Back in November I had the chance to attend the Splunk .conf conference here in DC. One of the big after hours events of the conference is the Boss of the SOC (BOTS) competition that puts teams against each other to try and analyze a set of data to identify a variety of indicators of compromise from an incident. Fast forward a bit and Cyber National Mission Force (CNMF) decided to work with Splunk to host its own edition of BOTS. I had a chance to participate in the CNMF BOTS and had a great time. While it doesn’t relate exactly to what I do on a daily basis as part of a Cyber Protection Team (CPT) it does give competitors a great chance to learn new tricks with using Splunk.
So why am I writing this? After the CNMF competition I was talking to my Splunk rep about trying to get a copy of the game engine that they use to host the game. It’s really just a Splunk app that runs on a normal version of Splunk. My thought was two-fold. One, it was a great training aid for my guys, and two I wanted to use it for this years upcoming Army Cyber Skills Challenge. After a little bit of talking, Splunk decided to release the app as an open-source project. On top of that, they have also released the data set and questions from their first version of the game. If you are interested in trying out the app, you can go to the Splunk github page and download the various projects.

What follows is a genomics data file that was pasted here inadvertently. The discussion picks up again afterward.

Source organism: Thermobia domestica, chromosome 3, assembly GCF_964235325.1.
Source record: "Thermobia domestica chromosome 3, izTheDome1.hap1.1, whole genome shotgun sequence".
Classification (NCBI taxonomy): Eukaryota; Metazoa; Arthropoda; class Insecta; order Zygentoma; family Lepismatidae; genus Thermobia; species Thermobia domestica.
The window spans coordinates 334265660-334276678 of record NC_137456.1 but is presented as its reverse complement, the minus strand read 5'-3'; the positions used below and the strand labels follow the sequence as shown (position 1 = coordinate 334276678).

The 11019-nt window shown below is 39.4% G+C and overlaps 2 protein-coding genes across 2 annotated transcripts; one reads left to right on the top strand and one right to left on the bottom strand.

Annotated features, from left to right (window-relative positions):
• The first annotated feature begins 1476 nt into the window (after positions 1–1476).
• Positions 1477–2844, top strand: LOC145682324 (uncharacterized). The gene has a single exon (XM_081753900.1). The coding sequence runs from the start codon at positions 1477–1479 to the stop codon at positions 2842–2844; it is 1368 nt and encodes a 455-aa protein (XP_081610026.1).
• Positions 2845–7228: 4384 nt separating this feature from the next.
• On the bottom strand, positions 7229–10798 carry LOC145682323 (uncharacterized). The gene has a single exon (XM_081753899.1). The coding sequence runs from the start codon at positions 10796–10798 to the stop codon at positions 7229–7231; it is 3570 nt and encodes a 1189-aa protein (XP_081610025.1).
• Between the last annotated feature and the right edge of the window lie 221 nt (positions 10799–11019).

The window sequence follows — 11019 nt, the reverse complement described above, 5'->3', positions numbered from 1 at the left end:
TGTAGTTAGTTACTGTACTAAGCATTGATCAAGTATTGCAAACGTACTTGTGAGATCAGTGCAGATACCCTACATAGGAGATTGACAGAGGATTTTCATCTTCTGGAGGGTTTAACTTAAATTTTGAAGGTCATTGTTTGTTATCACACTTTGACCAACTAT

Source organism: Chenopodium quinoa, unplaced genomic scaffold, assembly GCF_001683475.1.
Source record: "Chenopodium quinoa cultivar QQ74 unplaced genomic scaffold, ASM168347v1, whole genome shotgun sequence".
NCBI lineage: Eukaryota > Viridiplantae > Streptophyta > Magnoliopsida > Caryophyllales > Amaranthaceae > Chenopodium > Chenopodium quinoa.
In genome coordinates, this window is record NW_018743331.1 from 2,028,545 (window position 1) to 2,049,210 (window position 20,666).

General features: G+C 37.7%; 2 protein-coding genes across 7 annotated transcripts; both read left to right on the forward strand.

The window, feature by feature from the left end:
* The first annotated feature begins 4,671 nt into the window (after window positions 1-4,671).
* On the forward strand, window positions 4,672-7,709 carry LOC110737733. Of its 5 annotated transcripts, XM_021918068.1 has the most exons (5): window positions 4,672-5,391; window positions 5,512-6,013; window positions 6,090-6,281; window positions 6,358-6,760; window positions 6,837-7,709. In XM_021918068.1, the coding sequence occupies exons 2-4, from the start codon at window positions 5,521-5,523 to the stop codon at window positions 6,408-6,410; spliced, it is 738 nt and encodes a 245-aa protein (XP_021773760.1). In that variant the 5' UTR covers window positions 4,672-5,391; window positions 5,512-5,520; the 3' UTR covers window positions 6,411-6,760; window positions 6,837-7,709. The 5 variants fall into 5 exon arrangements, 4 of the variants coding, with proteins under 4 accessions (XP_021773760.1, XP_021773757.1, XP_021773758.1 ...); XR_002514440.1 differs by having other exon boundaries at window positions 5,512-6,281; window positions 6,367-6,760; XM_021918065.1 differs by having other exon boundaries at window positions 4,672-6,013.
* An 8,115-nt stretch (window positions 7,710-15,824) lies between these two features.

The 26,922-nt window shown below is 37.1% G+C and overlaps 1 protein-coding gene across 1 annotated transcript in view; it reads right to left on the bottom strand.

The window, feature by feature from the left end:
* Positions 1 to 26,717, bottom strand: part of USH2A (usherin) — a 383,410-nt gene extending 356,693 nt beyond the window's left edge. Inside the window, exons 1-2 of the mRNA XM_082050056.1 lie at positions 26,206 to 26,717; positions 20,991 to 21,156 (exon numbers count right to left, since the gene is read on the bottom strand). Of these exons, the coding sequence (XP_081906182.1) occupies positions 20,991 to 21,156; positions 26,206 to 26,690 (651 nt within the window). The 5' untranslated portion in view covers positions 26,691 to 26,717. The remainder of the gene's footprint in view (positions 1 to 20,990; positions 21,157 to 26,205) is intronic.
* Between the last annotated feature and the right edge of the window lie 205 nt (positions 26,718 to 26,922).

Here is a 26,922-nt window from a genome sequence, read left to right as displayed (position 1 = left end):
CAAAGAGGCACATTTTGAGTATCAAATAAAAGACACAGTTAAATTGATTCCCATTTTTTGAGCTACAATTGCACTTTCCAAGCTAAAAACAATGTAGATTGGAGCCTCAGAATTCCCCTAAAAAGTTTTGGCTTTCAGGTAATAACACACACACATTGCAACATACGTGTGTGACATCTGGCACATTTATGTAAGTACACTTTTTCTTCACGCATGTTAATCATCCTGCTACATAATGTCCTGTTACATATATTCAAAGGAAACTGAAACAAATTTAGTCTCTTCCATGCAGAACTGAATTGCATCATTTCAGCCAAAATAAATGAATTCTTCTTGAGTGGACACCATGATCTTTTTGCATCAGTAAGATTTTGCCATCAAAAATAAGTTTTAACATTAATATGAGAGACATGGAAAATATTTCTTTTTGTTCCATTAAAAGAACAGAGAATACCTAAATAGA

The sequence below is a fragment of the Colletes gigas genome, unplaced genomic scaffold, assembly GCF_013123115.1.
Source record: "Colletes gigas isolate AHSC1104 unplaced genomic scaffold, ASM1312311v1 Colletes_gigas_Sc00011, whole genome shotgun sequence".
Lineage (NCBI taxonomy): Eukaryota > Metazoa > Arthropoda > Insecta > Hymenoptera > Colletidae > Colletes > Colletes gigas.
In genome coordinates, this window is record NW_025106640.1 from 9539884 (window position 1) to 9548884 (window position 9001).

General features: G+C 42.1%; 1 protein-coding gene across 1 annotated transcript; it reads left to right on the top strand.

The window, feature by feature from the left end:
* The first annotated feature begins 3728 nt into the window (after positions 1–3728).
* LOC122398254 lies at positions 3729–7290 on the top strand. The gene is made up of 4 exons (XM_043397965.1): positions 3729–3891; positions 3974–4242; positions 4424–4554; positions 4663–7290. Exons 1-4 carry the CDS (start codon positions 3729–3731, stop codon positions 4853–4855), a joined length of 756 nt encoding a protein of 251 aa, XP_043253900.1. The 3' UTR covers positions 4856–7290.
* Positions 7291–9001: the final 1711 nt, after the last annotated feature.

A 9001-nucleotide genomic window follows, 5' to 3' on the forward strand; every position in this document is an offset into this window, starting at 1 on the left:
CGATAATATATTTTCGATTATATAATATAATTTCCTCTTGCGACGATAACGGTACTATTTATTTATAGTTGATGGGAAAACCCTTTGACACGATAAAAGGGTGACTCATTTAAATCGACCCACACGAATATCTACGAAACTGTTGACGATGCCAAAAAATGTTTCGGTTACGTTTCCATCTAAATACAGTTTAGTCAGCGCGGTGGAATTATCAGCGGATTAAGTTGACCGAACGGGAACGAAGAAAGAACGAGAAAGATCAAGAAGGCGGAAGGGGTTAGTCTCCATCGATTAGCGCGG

- https://github.com/splunk/SA-ctf_scoreboard contains the BOTS front end app
- https://github.com/splunk/SA-ctf_scoreboard_admin contains an admin app to setup the BOTS front end
- https://github.com/splunk/botsv1 contains the data set for the first version of BOTS.
Unfortunately the data set doesn’t contain the questions and answers themselves but you can email bots <at> splunk.com and they will be happy to send you a link to download the questions and answers. Happy hunting.